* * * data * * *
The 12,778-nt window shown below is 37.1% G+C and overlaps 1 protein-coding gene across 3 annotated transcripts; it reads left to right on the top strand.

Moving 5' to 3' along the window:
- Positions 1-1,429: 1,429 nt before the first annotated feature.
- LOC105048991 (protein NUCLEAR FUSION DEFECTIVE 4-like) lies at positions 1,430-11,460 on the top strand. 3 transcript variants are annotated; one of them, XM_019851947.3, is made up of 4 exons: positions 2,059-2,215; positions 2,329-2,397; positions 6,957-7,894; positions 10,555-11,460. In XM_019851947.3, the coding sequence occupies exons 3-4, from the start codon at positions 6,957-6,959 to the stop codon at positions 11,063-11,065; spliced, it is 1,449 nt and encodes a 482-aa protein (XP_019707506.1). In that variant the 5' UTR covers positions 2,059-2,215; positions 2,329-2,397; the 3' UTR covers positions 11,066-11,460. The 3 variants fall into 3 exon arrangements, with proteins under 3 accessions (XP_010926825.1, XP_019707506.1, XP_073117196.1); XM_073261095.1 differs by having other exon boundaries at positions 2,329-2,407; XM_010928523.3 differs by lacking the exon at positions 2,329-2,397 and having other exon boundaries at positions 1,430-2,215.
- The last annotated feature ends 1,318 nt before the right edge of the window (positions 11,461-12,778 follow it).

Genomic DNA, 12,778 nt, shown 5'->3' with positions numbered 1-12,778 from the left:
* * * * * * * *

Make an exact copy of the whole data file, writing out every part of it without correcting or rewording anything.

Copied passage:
The 12,778-nt window shown below is 37.1% G+C and overlaps 1 protein-coding gene across 3 annotated transcripts; it reads left to right on the top strand.

Moving 5' to 3' along the window:
- Positions 1-1,429: 1,429 nt before the first annotated feature.
- LOC105048991 (protein NUCLEAR FUSION DEFECTIVE 4-like) lies at positions 1,430-11,460 on the top strand. 3 transcript variants are annotated; one of them, XM_019851947.3, is made up of 4 exons: positions 2,059-2,215; positions 2,329-2,397; positions 6,957-7,894; positions 10,555-11,460. In XM_019851947.3, the coding sequence occupies exons 3-4, from the start codon at positions 6,957-6,959 to the stop codon at positions 11,063-11,065; spliced, it is 1,449 nt and encodes a 482-aa protein (XP_019707506.1). In that variant the 5' UTR covers positions 2,059-2,215; positions 2,329-2,397; the 3' UTR covers positions 11,066-11,460. The 3 variants fall into 3 exon arrangements, with proteins under 3 accessions (XP_010926825.1, XP_019707506.1, XP_073117196.1); XM_073261095.1 differs by having other exon boundaries at positions 2,329-2,407; XM_010928523.3 differs by lacking the exon at positions 2,329-2,397 and having other exon boundaries at positions 1,430-2,215.
- The last annotated feature ends 1,318 nt before the right edge of the window (positions 11,461-12,778 follow it).

Genomic DNA, 12,778 nt, shown 5'->3' with positions numbered 1-12,778 from the left: